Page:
He traveled to Missouri to receive training at the White Sewing Center, and Torres sponsored his trip to Tennessee to become an authorized repairman of Viking brand machines. He regularly posts puzzling sewing machine problems, tips and tricks on his Facebook page. A vintage machine repair might be as simple — though unpleasant — as cleaning out wads of lint or rodent droppings, or he might need to rewire a decades-old light bulb.
Many modern sewing machines are computerized, making Atkinson's tech experience valuable. On a basic computerized sewing machine, he said, the software actually makes the machine's operation simpler. But many machines aren't simple. Manufacturers tend to add more and more features, such as automatic threading, tension adjustment, thread cutting and buttonhole sewing.
"You can end up with a high-end machine with eight or nine motors," Atkinson said. Generally, repairs on a computerized machine require replacing whole circuit boards. Computer parts are more difficult to find than analog parts, and the life expectancy on computerized machines isn't as long.
A standard tune-up doesn't take long, but a recent repair took him six to eight hours over the course of three weeks as he emailed back and forth with the manufacturer's customer service department. Eventually, he diagnosed the issue: A broken sensor that locates the machine's mechanical pieces was sending the wrong information to the machine's computer.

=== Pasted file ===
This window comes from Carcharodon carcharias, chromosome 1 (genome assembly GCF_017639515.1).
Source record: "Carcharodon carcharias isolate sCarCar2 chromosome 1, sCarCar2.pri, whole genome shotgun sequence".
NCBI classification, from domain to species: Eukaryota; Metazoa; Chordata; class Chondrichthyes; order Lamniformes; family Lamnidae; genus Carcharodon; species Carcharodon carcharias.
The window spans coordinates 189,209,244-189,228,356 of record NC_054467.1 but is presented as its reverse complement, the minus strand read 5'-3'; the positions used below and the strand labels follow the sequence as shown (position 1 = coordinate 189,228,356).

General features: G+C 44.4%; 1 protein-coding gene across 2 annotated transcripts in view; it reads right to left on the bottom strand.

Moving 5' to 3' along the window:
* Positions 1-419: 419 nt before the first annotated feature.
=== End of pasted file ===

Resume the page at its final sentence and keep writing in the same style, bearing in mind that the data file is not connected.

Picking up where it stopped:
Johnson's Steve Engel, who has repaired sewing machines for 40 years, has also been feeling the pressure of both the pandemic and the technological evolution of sewing machines.
"I haven't been this busy in all the years," he said. "I've stopped, for the time being, doing computerized machines, because they take up more time."
Engel, 70, is continuing his family's sewing machine legacy. His great-grandfather was a tailor who made Civil War uniforms, and his father was a salesman for Singer. Steve Engel worked as a quality control auditor in a Singer factory in New Jersey. "Working in the factories taught me more than I could ever learn anywhere," he said.
While at Singer, he did repairs on the side in New York City's garment district, and he still specializes in commercial-scale machines. He supervised production at Johnson Woolen Mills for several years and now does repairs there, at Vermont Teddy Bear and at smaller clothing companies.
Engel has thought about offering classes in sewing machine repair but says he's simply too busy. He has tried to train individuals, but he didn't find anyone who had a particular knack for the business. Engel credits his repair acuity to his time as a child tinkering with old junk, taking apart machines and learning how they worked.
Luckily for the businesses that rely on him, he doesn't plan to retire anytime soon.
"I've got myself into a corner here, but that's OK," Engel said. "I'll do it until the sky falls."
Atkinson and Engel charge the same amount for a standard sewing machine tune-up: $89. But basic sewing machines can cost less than $150, so some people will buy a new one rather than repair the old, perhaps signaling a new direction for the industry.
"I never thought I'd see the day where sewing machines are so disposable," Engel said.